The Finance team will continue to deliver timely, accurate and insightful financial and management information within the Commission and to its external stakeholders. We will work hard to ensure that the Commission's costs for United Kingdom (UK) regulation are understood and fully recovered in the fees charged, whilst ensuring sufficient reserves are in place for utilisation should the circumstances arise.
The Commission cannot influence the number or varieties of licences held by operators within the industry, but nevertheless remains predominately dependent on this funding. As a result, there is a need for Finance to increase its focus and expertise on the respective income streams that generate all its fees, to effectively identify opportunities to generate new or incremental income streams and provide greater expertise when refreshing or establishing new fees frameworks.
The Information Technology (IT) helpdesk service and infrastructure management teams will deliver the final components of our cloud migration.
The Digital team will create a new online confidential reporting service and start the work to develop a regulatory systems replacement roadmap. The team will also perform a discovery and analysis workstream looking at new internal communications tools. A continuous improvement, maintenance, and content management workstream will keep all our digital services up to date and compliant with current legislation. We will commence and contribute to work to improve regulatory data collection.
The Information Management and Security team will continue processing of Freedom of Information (FOI) and Data Protection Act (DPA) requests in line with statutory timeframes. We will refresh our publication scheme, so that all FOI requests are published, along with the Commission’s response and other transparency information.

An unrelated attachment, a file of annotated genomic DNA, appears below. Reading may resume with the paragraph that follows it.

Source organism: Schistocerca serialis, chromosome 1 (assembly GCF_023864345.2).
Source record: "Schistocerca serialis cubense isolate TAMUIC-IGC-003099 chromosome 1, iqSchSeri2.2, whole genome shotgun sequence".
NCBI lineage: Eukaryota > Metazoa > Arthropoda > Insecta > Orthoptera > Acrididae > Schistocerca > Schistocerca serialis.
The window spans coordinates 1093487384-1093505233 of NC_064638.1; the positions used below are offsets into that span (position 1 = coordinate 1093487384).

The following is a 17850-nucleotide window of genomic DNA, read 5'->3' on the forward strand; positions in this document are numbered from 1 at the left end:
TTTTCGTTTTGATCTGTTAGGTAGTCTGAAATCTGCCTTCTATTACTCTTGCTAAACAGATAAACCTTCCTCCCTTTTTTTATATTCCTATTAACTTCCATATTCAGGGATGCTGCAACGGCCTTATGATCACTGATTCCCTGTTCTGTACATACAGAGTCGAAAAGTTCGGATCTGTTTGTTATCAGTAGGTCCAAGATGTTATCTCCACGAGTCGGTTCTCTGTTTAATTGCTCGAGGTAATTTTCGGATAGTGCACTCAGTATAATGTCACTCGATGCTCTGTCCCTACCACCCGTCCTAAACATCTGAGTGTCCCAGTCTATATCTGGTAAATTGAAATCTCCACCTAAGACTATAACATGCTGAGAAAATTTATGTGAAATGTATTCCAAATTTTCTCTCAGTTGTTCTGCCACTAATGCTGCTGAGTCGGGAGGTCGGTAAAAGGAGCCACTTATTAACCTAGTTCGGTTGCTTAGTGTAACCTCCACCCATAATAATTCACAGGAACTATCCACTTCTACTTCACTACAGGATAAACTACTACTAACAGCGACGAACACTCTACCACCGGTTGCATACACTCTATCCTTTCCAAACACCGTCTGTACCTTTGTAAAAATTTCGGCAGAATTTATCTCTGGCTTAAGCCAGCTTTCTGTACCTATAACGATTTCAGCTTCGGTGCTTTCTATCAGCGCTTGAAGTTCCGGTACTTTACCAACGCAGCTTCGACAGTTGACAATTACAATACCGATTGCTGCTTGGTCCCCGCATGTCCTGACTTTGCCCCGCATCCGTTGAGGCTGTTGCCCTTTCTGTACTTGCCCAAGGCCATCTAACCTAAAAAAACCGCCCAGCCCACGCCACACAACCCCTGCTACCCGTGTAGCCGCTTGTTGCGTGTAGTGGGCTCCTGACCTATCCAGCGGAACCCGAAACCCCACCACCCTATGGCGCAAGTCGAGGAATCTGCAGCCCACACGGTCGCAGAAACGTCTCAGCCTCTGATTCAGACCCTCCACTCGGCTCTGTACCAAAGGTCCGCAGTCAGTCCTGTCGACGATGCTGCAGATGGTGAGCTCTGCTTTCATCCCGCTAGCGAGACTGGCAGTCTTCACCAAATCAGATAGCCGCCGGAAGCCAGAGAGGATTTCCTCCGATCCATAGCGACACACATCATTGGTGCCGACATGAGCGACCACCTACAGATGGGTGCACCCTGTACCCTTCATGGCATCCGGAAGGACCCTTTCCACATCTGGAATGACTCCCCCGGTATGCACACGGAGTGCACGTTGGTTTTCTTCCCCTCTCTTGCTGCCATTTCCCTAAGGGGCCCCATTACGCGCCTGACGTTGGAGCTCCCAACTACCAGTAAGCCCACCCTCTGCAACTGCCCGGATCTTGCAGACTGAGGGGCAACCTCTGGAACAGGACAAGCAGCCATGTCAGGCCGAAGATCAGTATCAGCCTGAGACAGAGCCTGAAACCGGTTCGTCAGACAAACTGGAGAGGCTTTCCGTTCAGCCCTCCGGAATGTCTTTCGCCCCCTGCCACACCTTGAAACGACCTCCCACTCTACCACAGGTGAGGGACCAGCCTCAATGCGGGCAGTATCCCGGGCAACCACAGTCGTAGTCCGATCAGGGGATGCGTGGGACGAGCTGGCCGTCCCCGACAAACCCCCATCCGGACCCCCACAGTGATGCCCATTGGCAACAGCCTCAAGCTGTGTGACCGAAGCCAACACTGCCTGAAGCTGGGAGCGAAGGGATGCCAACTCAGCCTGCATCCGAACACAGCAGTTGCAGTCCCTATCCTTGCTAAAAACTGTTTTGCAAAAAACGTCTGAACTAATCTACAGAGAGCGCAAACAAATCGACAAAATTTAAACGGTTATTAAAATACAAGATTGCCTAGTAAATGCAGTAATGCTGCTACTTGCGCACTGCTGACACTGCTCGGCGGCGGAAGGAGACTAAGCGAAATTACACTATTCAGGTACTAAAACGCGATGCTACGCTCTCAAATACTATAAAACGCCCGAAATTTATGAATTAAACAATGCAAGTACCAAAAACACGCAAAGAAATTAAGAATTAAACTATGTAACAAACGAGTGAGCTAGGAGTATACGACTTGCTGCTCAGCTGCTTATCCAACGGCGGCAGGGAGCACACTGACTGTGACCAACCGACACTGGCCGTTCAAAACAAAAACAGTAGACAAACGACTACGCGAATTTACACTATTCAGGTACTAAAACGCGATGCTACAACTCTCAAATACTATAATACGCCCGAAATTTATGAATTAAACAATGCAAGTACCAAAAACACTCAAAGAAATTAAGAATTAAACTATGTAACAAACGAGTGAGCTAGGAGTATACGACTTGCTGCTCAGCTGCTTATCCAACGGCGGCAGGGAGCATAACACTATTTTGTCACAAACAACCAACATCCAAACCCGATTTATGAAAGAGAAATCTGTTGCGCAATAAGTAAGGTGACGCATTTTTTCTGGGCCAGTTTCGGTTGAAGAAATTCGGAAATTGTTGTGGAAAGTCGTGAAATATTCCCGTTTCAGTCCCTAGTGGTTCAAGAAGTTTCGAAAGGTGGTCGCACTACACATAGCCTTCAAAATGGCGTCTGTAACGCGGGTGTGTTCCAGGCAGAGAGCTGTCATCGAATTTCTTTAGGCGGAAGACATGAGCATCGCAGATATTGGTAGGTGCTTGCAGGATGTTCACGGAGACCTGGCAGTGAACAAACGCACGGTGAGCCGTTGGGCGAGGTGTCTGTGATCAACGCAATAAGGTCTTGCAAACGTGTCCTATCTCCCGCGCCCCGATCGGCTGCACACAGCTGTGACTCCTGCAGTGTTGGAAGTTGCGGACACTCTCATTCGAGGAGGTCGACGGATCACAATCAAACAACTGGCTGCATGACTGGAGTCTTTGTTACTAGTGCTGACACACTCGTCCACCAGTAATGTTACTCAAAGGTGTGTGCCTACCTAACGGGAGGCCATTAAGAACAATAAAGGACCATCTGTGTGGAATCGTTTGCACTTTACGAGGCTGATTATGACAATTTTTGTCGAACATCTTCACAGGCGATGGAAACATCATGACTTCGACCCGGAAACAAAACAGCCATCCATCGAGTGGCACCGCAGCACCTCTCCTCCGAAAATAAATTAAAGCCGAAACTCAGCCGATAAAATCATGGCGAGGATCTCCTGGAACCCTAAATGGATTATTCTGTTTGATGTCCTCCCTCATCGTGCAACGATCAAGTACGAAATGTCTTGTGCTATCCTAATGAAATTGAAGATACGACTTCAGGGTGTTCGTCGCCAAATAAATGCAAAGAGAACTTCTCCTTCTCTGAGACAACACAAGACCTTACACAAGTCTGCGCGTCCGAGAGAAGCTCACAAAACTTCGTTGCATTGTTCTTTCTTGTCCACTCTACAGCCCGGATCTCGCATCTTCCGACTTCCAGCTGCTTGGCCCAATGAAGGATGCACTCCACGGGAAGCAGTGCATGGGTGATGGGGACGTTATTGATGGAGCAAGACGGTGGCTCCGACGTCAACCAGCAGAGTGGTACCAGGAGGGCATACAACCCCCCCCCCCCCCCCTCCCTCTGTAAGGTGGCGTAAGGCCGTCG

In accordance with our latest Internal Audit recommendations on cyber security, we will increase the frequency of our cybersecurity scanning, audit and remediation and conduct a cybersecurity business continuity exercise and response playbooks. We will also improve our documentation around vulnerability and incident management. The output will help inform a full review and redesign of the Commission’s business continuity plans.
The People Services team will continue to provide professional and considered advice and guidance on all people related matters, including policy.
We will focus on providing more self-service tools to managers, so they can readily access the information they need to manage their people.
The Programme Management Office will provide regular reporting to the Executive team, including meaningful Key Performance Indicators (KPIs) and performance dashboards, risk and assurance management all of which contribute to and support organisational understanding and informed decision making.
Our budget for 2022 to 2023 will support the successful delivery of our regulatory responsibilities and our five priorities. Mindful of the timings associated with the outcome and insights provided by the Gambling Act Review White Paper, our data scoping evaluation and the sprints, we believe it prudent to prepare a half year (6=+6) forecast to define our spending more accurately in the third (Q3) and fourth quarters (Q4) of the financial year.
Our budget for 2023 to 2023 will be the first year of a rolling three-year Costed Corporate Plan for 2023 to 2026, which we will prepare to provide meaningful context and horizon scanning of the Gambling Commission’s opportunities and challenges faced in the short and medium term.
Our financial management arrangements reflect the principles set out within Managing Public Money and to ensure that we comply with accounting standards as set out in HM Treasury’s Financial Reporting Manual (FReM) and our Management Agreement with the Department for Digital, Culture, Media and Sport (DCMS).
We are budgeting to receive total income of £51.5m, of which £25.1m is fees charged to gambling operators. Total expenditure is budgeted at £51.0m, leaving a small surplus which will be transferred to reserves.
|£m||Gambling Regulation||The National Lottery||Commission Total|
|Grant in Aid income from DCMS||0.8||25.6||26.4|
|Surplus transferred to reserves||0.5||0.5|
The breakdown of our fee income (excluding The National Lottery, which is funded by grant-in-aid) is as follows.
Annual fee income by sector (percentage).
Annual fee income by remote and non-remote (percentage).
|Channel income||Amount (percentage)|
Please note that it is only by financial year 2023 to 2024 that the Commission will have its first full year of income at the revised fee rates.